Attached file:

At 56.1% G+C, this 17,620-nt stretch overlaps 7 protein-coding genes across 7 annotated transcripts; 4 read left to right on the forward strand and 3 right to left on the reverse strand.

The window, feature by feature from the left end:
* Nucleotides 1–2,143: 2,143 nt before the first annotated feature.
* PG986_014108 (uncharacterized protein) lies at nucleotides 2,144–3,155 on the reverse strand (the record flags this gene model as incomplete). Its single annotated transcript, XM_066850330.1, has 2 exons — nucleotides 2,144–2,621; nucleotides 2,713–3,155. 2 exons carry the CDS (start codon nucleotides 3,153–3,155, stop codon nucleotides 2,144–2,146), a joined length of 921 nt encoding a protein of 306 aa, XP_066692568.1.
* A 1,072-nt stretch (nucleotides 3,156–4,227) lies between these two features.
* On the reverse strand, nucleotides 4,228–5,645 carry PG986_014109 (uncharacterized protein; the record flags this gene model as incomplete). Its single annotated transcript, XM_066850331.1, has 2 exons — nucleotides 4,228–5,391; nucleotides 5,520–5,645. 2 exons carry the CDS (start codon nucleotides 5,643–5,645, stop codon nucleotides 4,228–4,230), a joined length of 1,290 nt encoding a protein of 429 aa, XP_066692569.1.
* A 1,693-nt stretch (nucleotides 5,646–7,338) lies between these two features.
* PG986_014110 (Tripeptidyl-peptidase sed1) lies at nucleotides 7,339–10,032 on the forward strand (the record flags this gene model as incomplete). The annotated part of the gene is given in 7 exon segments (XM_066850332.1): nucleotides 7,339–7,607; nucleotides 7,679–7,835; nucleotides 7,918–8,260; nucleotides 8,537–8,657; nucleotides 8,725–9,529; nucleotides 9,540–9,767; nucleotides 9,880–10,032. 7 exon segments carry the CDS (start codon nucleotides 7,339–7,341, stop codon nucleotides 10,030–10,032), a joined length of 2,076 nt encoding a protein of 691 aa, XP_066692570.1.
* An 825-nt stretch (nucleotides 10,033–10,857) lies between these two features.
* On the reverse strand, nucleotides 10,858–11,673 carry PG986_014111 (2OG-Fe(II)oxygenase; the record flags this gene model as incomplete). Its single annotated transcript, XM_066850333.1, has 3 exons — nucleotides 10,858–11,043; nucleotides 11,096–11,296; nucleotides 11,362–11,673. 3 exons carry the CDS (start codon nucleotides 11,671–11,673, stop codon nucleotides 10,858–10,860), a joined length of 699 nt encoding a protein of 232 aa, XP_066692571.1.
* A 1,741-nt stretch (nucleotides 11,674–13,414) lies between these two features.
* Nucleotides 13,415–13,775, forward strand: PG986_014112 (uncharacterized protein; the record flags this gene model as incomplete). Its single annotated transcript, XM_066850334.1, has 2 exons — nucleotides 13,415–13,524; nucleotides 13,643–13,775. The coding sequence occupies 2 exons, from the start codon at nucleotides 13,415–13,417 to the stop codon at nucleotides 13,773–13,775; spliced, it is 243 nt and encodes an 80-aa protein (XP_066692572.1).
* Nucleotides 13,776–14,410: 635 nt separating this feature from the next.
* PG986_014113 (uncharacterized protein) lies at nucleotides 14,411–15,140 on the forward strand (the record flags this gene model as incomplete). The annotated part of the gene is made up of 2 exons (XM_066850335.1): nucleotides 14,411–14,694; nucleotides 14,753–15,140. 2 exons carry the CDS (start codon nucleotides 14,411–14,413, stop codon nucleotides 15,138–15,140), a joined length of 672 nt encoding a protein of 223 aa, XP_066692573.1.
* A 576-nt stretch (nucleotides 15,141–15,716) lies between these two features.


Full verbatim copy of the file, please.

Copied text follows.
At 56.1% G+C, this 17,620-nt stretch overlaps 7 protein-coding genes across 7 annotated transcripts; 4 read left to right on the forward strand and 3 right to left on the reverse strand.

The window, feature by feature from the left end:
* Nucleotides 1–2,143: 2,143 nt before the first annotated feature.
* PG986_014108 (uncharacterized protein) lies at nucleotides 2,144–3,155 on the reverse strand (the record flags this gene model as incomplete). Its single annotated transcript, XM_066850330.1, has 2 exons — nucleotides 2,144–2,621; nucleotides 2,713–3,155. 2 exons carry the CDS (start codon nucleotides 3,153–3,155, stop codon nucleotides 2,144–2,146), a joined length of 921 nt encoding a protein of 306 aa, XP_066692568.1.
* A 1,072-nt stretch (nucleotides 3,156–4,227) lies between these two features.
* On the reverse strand, nucleotides 4,228–5,645 carry PG986_014109 (uncharacterized protein; the record flags this gene model as incomplete). Its single annotated transcript, XM_066850331.1, has 2 exons — nucleotides 4,228–5,391; nucleotides 5,520–5,645. 2 exons carry the CDS (start codon nucleotides 5,643–5,645, stop codon nucleotides 4,228–4,230), a joined length of 1,290 nt encoding a protein of 429 aa, XP_066692569.1.
* A 1,693-nt stretch (nucleotides 5,646–7,338) lies between these two features.
* PG986_014110 (Tripeptidyl-peptidase sed1) lies at nucleotides 7,339–10,032 on the forward strand (the record flags this gene model as incomplete). The annotated part of the gene is given in 7 exon segments (XM_066850332.1): nucleotides 7,339–7,607; nucleotides 7,679–7,835; nucleotides 7,918–8,260; nucleotides 8,537–8,657; nucleotides 8,725–9,529; nucleotides 9,540–9,767; nucleotides 9,880–10,032. 7 exon segments carry the CDS (start codon nucleotides 7,339–7,341, stop codon nucleotides 10,030–10,032), a joined length of 2,076 nt encoding a protein of 691 aa, XP_066692570.1.
* An 825-nt stretch (nucleotides 10,033–10,857) lies between these two features.
* On the reverse strand, nucleotides 10,858–11,673 carry PG986_014111 (2OG-Fe(II)oxygenase; the record flags this gene model as incomplete). Its single annotated transcript, XM_066850333.1, has 3 exons — nucleotides 10,858–11,043; nucleotides 11,096–11,296; nucleotides 11,362–11,673. 3 exons carry the CDS (start codon nucleotides 11,671–11,673, stop codon nucleotides 10,858–10,860), a joined length of 699 nt encoding a protein of 232 aa, XP_066692571.1.
* A 1,741-nt stretch (nucleotides 11,674–13,414) lies between these two features.
* Nucleotides 13,415–13,775, forward strand: PG986_014112 (uncharacterized protein; the record flags this gene model as incomplete). Its single annotated transcript, XM_066850334.1, has 2 exons — nucleotides 13,415–13,524; nucleotides 13,643–13,775. The coding sequence occupies 2 exons, from the start codon at nucleotides 13,415–13,417 to the stop codon at nucleotides 13,773–13,775; spliced, it is 243 nt and encodes an 80-aa protein (XP_066692572.1).
* Nucleotides 13,776–14,410: 635 nt separating this feature from the next.
* PG986_014113 (uncharacterized protein) lies at nucleotides 14,411–15,140 on the forward strand (the record flags this gene model as incomplete). The annotated part of the gene is made up of 2 exons (XM_066850335.1): nucleotides 14,411–14,694; nucleotides 14,753–15,140. 2 exons carry the CDS (start codon nucleotides 14,411–14,413, stop codon nucleotides 15,138–15,140), a joined length of 672 nt encoding a protein of 223 aa, XP_066692573.1.
* A 576-nt stretch (nucleotides 15,141–15,716) lies between these two features.